SIOUX FALLS, S.D. (KELO) — Nearly two years after the Office of Liaison for Missing and Murdered Indigenous Persons was created, the Attorney General has hired two people to fill the positions.
On Wednesday, the South Dakota Attorney General’s Office announced that Allison Morrisette and Mary Beth Holzwarth had started their roles in the office on November 28. Morrisette will become the state’s first Missing and Murdered Indigenous Persons Coordinator while Holzwarth will fill the role of South Dakota Human Trafficking Coordinator.
Morrisette is an enrolled member of the Oglala Lakota Sioux Tribe and previously served as the Adult Diversion Coordinator for the Pennington County State’s Attorney.
“I am excited to begin this work,” Morrisette said in a statement. “A lot of my relatives feel they are overlooked. My job with the Attorney General’s Office is to ensure that is not true. In my culture we live by the words, Mitakuye Oyasin, which means ‘all my relations’ or ‘we are all related.’ I carry that belief with me into this new role.”
At Wednesday’s press conference, Morrisette added that she’s excited to use the relationships she’s built with Native communities across the state to work with law enforcement and nonprofits to address the issue.
Holzwarth left her role as CEO of Endeavor 52, an organization working to prevent child sexual assault, to fill the human trafficking role. She said her new position in the AG’s office will help her to further combat child sexual abuse with a wider scope while also focusing on sex and labor trafficking.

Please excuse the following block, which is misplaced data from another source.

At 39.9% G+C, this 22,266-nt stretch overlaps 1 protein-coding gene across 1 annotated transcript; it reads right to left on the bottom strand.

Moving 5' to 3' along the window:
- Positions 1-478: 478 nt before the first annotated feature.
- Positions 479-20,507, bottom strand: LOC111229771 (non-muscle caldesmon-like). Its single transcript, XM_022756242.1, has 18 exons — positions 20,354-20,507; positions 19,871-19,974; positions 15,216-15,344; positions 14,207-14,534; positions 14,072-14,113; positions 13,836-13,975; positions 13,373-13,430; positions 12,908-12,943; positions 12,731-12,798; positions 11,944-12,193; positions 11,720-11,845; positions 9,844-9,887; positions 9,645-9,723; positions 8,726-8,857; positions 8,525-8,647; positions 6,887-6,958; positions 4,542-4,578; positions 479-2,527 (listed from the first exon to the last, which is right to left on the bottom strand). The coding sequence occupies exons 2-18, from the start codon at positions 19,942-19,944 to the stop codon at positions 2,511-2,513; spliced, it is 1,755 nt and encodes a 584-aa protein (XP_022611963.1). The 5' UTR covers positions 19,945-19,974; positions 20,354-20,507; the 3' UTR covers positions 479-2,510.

“Right now, that’s my biggest focus, I just really want to get out there and listen to those who are already actively involved in this work,” Holzwarth said Wednesday.
Holzwarth was also a part of the effort to create Jolene’s Law and has spent time working at the South Dakota’s women’s prison where she worked with women who had been trafficked.
“And so, stepping into this role just really made sense to combine my two levels of experience to figure out what we could do to work with those who are already doing this and figure out what else needs to be done for our state,” Holzwarth said.
Attorney General-elect Marty Jackley said that Morrisette’s background and experience will be a “powerful asset” to serving South Dakota.
“Mary Beth Holzwarth’s long track record of advocating for children will be a needed and powerful tool in our fight against human trafficking,” Jackley added.
Representative Peri Pourier (D-Pine Ridge) was present at Wednesday’s announcement.
“This is a historic day and I’m very proud to be sitting here next to these two fine women who have the qualifications and have the experience to bring something of significance to these positions,” Pourier said.
During her time in the legislature, Pourier said that lawmakers studied the missing persons data and found how pervasive the issue was in cities, reservations, and Native communities.
“This is what hard work for from those from the ground from our communities, who took all the data, who took all who know all the names and all the stories, and they raise the issue up. And they said, these women, these men, these children are not going to go overlooked. They’re not going to go silent,” Pourier said.
The announcement comes nine months after the office received funding through Chamberlain non-profit Native Hope after former Attorney General Jason Ravnsborg failed to secure funds through the state legislature.
In South Dakota, Indigenous people make up 11% of the population but 77% of the missing people, according to Pourier.
The Missing and Murdered Indigenous Persons issue is considered an epidemic across the country and especially here in South Dakota.